Reading terror attack: No intelligence of specific threat to parks or LGBT+ community, police say

Exclusive: ‘There is nothing to suggest particular communities are at risk,’ says senior officer amid concern over murder of three gay victims

Lizzie Dearden
Security Correspondent
Friday 26 June 2020 20:04 BST
Silence held outside school where victim of Reading attack worked

There is no intelligence of a specific terror threat to parks or the LGBT+ community following the Reading attack, a senior police officer has said.

Three victims, all gay men, were stabbed to death as they socialised in a park last Saturday.

Writing in The Independent, Deputy Chief Constable Julie Cooke urged people not to “speculate on the motive behind these awful crimes”.

“I know from speaking to many of you and hearing from our LGBT+ police officers and staff that this horrific incident in Forbury Gardens has caused a great deal of sadness and anxiety,” said the officer, who is the National Police Chiefs’ Council lead for LGBT+.

“There is nothing specific to suggest anyone attending crowded places is at risk. There is also nothing to suggest particular communities are at risk.

“I would encourage everyone to continue going about daily life, celebrating Pride month and meeting up with long-missed family and friends. We should be alert, not alarmed.”

At least two foiled terror plots have targeted LGBT+ Pride events in recent years – one by a jihadi and one by a neo-Nazi.

A suspect for the Reading attack, 25-year-old Khairi Saadallah, remains in custody and police are not currently seeking anyone else.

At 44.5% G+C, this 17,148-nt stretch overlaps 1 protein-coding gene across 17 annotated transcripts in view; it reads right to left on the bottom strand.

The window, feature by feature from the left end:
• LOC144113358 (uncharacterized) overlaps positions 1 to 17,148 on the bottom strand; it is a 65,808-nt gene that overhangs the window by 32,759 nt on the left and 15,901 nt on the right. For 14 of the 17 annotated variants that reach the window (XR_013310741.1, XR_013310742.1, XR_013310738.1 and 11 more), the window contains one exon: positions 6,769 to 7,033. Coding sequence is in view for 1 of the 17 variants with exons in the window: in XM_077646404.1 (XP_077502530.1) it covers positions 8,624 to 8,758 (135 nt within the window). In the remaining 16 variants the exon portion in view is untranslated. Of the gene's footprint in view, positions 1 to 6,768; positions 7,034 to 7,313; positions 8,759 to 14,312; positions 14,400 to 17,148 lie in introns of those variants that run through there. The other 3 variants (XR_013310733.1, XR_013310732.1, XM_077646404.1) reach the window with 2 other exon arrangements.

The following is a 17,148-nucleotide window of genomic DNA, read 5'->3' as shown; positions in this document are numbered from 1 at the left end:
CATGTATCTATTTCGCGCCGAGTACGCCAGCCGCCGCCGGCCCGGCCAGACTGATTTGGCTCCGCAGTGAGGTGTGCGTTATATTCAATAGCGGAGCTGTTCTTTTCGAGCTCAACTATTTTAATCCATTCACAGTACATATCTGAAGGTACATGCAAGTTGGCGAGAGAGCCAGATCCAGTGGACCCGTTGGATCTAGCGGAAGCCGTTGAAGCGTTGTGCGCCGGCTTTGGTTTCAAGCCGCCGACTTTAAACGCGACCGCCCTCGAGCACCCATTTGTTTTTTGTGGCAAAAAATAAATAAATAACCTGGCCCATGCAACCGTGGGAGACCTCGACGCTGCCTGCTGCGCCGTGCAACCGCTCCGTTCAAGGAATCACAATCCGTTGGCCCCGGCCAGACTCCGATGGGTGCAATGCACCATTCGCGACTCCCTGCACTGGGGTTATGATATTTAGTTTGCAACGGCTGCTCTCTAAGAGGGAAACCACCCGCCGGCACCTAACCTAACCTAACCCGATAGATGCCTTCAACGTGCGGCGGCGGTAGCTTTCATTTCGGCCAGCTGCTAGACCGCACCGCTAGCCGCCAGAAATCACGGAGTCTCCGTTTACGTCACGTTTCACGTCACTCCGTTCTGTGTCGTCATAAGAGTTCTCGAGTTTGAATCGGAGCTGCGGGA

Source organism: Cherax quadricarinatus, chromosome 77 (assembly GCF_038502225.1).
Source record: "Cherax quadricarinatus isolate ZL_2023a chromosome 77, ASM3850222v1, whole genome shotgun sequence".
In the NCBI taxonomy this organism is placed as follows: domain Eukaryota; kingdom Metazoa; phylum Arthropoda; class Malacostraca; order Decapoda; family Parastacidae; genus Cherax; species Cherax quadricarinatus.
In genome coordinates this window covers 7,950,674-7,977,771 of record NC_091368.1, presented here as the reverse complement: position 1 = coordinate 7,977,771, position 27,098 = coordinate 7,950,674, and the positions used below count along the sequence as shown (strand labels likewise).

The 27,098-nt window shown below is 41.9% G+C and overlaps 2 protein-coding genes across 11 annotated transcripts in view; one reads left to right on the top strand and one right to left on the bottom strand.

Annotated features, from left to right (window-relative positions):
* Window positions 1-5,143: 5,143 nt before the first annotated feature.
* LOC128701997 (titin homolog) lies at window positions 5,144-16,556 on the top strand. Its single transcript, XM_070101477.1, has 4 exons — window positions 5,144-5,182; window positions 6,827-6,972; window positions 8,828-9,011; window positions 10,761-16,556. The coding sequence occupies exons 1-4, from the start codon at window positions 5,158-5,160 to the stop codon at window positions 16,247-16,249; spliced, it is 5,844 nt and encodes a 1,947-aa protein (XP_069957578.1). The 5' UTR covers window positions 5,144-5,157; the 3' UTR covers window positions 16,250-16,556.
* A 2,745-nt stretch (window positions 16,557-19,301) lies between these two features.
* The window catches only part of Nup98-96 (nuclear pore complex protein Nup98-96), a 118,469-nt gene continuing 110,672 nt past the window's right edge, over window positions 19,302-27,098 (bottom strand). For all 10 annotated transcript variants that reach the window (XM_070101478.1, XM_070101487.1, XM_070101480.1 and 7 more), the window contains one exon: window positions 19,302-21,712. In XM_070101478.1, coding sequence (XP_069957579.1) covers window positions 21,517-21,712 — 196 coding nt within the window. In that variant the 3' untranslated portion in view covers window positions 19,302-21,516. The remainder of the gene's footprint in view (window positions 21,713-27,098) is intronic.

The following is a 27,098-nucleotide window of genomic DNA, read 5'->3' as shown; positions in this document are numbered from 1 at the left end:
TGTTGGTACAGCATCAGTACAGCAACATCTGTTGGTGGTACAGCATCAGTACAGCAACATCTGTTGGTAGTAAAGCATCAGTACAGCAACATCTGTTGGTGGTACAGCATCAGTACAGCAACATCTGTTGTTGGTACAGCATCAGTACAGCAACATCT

David Wails, 49, Joseph Ritchie-Bennett, 39, and James Furlong, 36, were enjoying the sunshine in the park on Saturday when the attack started shortly before 7pm.

Stonewall UK, the LGBT+ rights charity, paid tribute to the trio, saying in a statement: “After such a violent act, we need to join together across communities and stand united.”

A friend said Mr Ritchie-Bennett and history teacher Mr Furlong were “great supporters” of the LGBT+ community.

Left to right: Joe Ritchie-Bennett, James Furlong and David Wails (Thames Valley Police/AP)

“They were their own little support network for anybody to offload their troubles and concerns and gave great advice,” said Martin Cooper, chief executive of Reading Pride.

“They will be sorely missed by myself personally and many in the community. Their loss is a tragedy to so many people.”

Dr Wails was a senior principal scientist at chemicals firm Johnson Matthey, which described him as a “gentle, thoughtful man with a dry sense of humour”.

“Dave was proud to use his expertise to make a positive impact on the world, a spokesperson added. “He was a well-liked colleague who will be much missed.”

In a statement, his parents said: “David was a kind and much-loved son, brother and uncle who never hurt anyone in his life. We are broken-hearted at losing him and in such a terrible way.

“We will treasure our wonderful memories of him and he will always be with us in our hearts.”

Mr Ritchie-Bennett, an American pharmaceutical company employee, previously suffered tragedy in 2014 when his husband died from cancer.

Robert Ritchie, his brother, called him the “greatest guy in the world”, adding: “Everyone who ever met him loved him. He had a personality that just attracted others to want to be around him. He was kind, thoughtful, caring and generous.”

Mr Furlong, was a history teacher at The Holt School in Wokingham, where staff said he “truly inspired everyone he taught”.

Former pupils paid tribute to “the best” teacher on social media, remembering the support he offered them and his “fun and entertaining” lessons.

Post-mortem examination results released on Friday showed that all three victims died from a single stab wound.

Counter Terrorism Policing South East said three other people who were stabbed have been discharged from hospital after receiving treatment.

Anyone with any information about this incident or who was in the area before, during or after it and hasn’t already spoken to police, is asked to contact Thames Valley Police on 101, quoting Operation Vaselike.

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